Reporter 449, 20 March 2000
Researchers in the University’s Biological Sciences Faculty are about to take delivery of a suite of research equipment which may lead to major advances in the diagnosis and treatment of a large group of illnesses, including Alzheimer’s and Creutzfeld-Jakob disease.
The diseases are characterised by unusual patterns of protein formation in the body’s cells. Leeds has a substantial record of work on the analysis of protein structures - work which has outgrown the technical capabilities of the existing laboratory equipment.
The purchase of a protein sequencing and macromolecular analysis facility will enable much more accurate reading of the structure of proteins. A total investment of £740,000 is involved.
A contribution of £500,000m from the Higher Education Funding Council for England covers 70 per cent of the cost of the equipment and its running expenses, with the University adding £150,000 from strategic funds and external sponsors contributing the remainder. The HEFCE grants are provided under its Joint Research Equipment Initiative.
The equipment will support work in a range of departments - among them Biological Sciences, Chemical Sciences and Medicine - as well as in partner institutions like Leeds General Infirmary and St James’s University Hospital. Researchers say it will be a major national resource unmatched by any other UK university.
Sheena Radford, Reader in Structural Molecular Biology, was one of the applicants behind the bid. She has been looking at protein misfolding and amyloidosis - a key area in the understanding of Alzheimer’s.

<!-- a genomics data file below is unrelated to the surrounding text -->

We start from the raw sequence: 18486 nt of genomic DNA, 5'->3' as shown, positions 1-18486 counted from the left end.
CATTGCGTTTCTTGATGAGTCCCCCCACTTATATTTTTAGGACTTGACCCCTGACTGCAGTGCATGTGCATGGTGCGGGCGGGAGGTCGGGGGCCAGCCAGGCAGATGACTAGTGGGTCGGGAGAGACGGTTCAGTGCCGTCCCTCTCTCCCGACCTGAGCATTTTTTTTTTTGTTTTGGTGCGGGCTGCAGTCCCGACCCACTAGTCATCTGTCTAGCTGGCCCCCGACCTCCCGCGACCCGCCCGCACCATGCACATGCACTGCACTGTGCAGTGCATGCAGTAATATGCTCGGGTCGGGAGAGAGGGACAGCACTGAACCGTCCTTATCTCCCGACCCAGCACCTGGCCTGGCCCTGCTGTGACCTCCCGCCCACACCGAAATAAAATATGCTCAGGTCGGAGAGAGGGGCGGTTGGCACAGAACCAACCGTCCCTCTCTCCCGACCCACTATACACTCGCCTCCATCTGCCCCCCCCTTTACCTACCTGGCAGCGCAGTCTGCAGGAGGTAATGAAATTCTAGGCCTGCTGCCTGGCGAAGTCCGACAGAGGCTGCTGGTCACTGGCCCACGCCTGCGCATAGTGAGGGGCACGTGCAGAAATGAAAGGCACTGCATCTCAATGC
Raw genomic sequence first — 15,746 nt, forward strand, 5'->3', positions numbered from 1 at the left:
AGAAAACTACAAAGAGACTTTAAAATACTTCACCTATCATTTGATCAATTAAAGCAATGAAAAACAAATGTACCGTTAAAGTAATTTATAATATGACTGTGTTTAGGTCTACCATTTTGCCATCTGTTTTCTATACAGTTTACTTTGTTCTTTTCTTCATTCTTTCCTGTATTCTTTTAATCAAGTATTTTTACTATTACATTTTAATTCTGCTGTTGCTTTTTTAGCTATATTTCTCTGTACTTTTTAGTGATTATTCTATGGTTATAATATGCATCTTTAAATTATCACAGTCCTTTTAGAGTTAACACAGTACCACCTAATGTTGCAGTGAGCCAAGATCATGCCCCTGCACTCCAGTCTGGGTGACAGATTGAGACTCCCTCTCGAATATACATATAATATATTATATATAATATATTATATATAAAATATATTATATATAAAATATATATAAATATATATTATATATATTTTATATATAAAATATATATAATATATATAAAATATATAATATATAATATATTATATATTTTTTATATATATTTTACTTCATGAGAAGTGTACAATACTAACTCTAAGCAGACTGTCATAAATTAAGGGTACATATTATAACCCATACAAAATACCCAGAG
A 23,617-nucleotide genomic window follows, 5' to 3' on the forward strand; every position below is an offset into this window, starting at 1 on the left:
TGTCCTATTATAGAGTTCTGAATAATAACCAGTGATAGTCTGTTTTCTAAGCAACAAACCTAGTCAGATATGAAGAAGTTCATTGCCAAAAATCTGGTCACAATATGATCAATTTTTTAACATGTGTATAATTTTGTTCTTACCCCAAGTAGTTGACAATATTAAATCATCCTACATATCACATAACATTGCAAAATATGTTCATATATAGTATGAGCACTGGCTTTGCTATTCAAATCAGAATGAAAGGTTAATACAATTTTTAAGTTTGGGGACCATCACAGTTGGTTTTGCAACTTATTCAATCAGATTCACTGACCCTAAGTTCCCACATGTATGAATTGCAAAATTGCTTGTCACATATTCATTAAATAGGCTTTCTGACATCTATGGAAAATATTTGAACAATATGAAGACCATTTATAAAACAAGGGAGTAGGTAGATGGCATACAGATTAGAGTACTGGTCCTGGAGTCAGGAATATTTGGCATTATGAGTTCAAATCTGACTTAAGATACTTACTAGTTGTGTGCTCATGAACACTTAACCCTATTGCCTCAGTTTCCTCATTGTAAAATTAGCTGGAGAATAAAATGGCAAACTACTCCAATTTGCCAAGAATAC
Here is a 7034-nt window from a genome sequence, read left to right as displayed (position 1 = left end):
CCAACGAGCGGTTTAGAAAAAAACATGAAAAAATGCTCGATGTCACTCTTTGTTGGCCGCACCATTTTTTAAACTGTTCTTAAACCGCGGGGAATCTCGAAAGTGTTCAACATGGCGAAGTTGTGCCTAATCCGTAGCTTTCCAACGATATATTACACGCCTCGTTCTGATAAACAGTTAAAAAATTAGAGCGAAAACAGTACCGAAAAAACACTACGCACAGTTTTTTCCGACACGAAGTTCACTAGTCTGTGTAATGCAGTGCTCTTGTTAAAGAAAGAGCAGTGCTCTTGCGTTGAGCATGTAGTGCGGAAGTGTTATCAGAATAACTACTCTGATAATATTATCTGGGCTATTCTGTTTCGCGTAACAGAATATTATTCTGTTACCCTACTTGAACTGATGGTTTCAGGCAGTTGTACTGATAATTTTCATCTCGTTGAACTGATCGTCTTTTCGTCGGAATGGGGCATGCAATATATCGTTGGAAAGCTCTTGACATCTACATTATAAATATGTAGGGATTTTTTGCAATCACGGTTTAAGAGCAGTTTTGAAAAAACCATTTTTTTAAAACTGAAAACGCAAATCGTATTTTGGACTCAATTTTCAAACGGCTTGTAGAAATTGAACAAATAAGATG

In the brain of an Alzheimer’s patient, proteins will typically gather into plaques. Dr Radford is working on a series of peptides to inhibit the formation of these malformed protein blocks.
Also relevant to Alzheimer’s is research by Michael McPherson, Reader in Molecular Biology, with Professors Peter Knowles and Simon Philips, into the role of copper and oxygen in enzyme changes. The new equipment will help to isolate and analyse the proteins involved and the processes that alter them.
Professor Steve Homans is studying protein interactions in relation to infectious diseases. The new equipment will help ensure that the proteins sampled are intact and accurately measured.
Other research projects due to benefit from the initiative range from a study of how small molecules like pheromones reach their target cells to an analysis of how hepatitis viruses replicate. Proteins which may help detect renal cancer, or target drugs to treat it, are the focus of another study. See the HEFCE web site for more information www.hefce.ac.uk
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